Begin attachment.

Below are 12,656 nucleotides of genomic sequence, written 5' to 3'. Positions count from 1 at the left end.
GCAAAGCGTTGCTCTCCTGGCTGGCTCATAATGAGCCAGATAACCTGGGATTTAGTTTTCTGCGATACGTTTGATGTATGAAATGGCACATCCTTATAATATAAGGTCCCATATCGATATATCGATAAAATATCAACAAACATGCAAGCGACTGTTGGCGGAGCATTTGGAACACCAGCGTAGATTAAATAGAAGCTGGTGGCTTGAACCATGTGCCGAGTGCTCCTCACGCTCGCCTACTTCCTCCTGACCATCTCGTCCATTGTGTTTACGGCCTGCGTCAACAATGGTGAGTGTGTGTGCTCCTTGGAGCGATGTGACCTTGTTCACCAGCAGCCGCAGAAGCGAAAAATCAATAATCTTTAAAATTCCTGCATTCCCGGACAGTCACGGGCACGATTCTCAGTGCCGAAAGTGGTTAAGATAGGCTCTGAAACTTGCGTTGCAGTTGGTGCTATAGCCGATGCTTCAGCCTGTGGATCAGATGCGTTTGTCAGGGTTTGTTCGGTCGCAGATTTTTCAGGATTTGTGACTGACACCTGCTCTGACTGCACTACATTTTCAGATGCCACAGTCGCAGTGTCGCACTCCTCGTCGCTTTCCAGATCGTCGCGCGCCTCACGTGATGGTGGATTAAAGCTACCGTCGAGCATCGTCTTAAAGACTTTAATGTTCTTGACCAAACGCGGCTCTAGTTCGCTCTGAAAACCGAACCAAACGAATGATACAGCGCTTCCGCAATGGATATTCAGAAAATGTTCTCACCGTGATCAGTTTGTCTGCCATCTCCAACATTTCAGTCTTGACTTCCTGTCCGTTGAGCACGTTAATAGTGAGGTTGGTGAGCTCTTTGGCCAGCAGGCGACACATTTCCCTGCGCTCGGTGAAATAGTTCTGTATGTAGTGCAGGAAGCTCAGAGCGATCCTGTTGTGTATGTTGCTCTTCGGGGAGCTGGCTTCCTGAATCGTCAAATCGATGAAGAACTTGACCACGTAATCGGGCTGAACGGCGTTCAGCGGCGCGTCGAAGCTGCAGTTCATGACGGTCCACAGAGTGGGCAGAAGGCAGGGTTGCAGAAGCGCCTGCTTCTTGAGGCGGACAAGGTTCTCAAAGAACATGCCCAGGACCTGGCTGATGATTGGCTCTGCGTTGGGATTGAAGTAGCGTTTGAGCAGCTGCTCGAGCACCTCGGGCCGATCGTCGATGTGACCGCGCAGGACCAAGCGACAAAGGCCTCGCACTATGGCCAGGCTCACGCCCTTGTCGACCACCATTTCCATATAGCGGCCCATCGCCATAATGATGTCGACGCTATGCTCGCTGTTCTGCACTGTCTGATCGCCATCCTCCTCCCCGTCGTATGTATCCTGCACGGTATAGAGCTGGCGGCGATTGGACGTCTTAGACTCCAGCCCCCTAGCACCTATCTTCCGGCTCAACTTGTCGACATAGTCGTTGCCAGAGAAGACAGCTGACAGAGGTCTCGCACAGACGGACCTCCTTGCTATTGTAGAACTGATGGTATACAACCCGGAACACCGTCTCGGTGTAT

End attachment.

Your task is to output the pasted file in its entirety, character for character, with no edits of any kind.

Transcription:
Below are 12,656 nucleotides of genomic sequence, written 5' to 3'. Positions count from 1 at the left end.
GCAAAGCGTTGCTCTCCTGGCTGGCTCATAATGAGCCAGATAACCTGGGATTTAGTTTTCTGCGATACGTTTGATGTATGAAATGGCACATCCTTATAATATAAGGTCCCATATCGATATATCGATAAAATATCAACAAACATGCAAGCGACTGTTGGCGGAGCATTTGGAACACCAGCGTAGATTAAATAGAAGCTGGTGGCTTGAACCATGTGCCGAGTGCTCCTCACGCTCGCCTACTTCCTCCTGACCATCTCGTCCATTGTGTTTACGGCCTGCGTCAACAATGGTGAGTGTGTGTGCTCCTTGGAGCGATGTGACCTTGTTCACCAGCAGCCGCAGAAGCGAAAAATCAATAATCTTTAAAATTCCTGCATTCCCGGACAGTCACGGGCACGATTCTCAGTGCCGAAAGTGGTTAAGATAGGCTCTGAAACTTGCGTTGCAGTTGGTGCTATAGCCGATGCTTCAGCCTGTGGATCAGATGCGTTTGTCAGGGTTTGTTCGGTCGCAGATTTTTCAGGATTTGTGACTGACACCTGCTCTGACTGCACTACATTTTCAGATGCCACAGTCGCAGTGTCGCACTCCTCGTCGCTTTCCAGATCGTCGCGCGCCTCACGTGATGGTGGATTAAAGCTACCGTCGAGCATCGTCTTAAAGACTTTAATGTTCTTGACCAAACGCGGCTCTAGTTCGCTCTGAAAACCGAACCAAACGAATGATACAGCGCTTCCGCAATGGATATTCAGAAAATGTTCTCACCGTGATCAGTTTGTCTGCCATCTCCAACATTTCAGTCTTGACTTCCTGTCCGTTGAGCACGTTAATAGTGAGGTTGGTGAGCTCTTTGGCCAGCAGGCGACACATTTCCCTGCGCTCGGTGAAATAGTTCTGTATGTAGTGCAGGAAGCTCAGAGCGATCCTGTTGTGTATGTTGCTCTTCGGGGAGCTGGCTTCCTGAATCGTCAAATCGATGAAGAACTTGACCACGTAATCGGGCTGAACGGCGTTCAGCGGCGCGTCGAAGCTGCAGTTCATGACGGTCCACAGAGTGGGCAGAAGGCAGGGTTGCAGAAGCGCCTGCTTCTTGAGGCGGACAAGGTTCTCAAAGAACATGCCCAGGACCTGGCTGATGATTGGCTCTGCGTTGGGATTGAAGTAGCGTTTGAGCAGCTGCTCGAGCACCTCGGGCCGATCGTCGATGTGACCGCGCAGGACCAAGCGACAAAGGCCTCGCACTATGGCCAGGCTCACGCCCTTGTCGACCACCATTTCCATATAGCGGCCCATCGCCATAATGATGTCGACGCTATGCTCGCTGTTCTGCACTGTCTGATCGCCATCCTCCTCCCCGTCGTATGTATCCTGCACGGTATAGAGCTGGCGGCGATTGGACGTCTTAGACTCCAGCCCCCTAGCACCTATCTTCCGGCTCAACTTGTCGACATAGTCGTTGCCAGAGAAGACAGCTGACAGAGGTCTCGCACAGACGGACCTCCTTGCTATTGTAGAACTGATGGTATACAACCCGGAACACCGTCTCGGTGTAT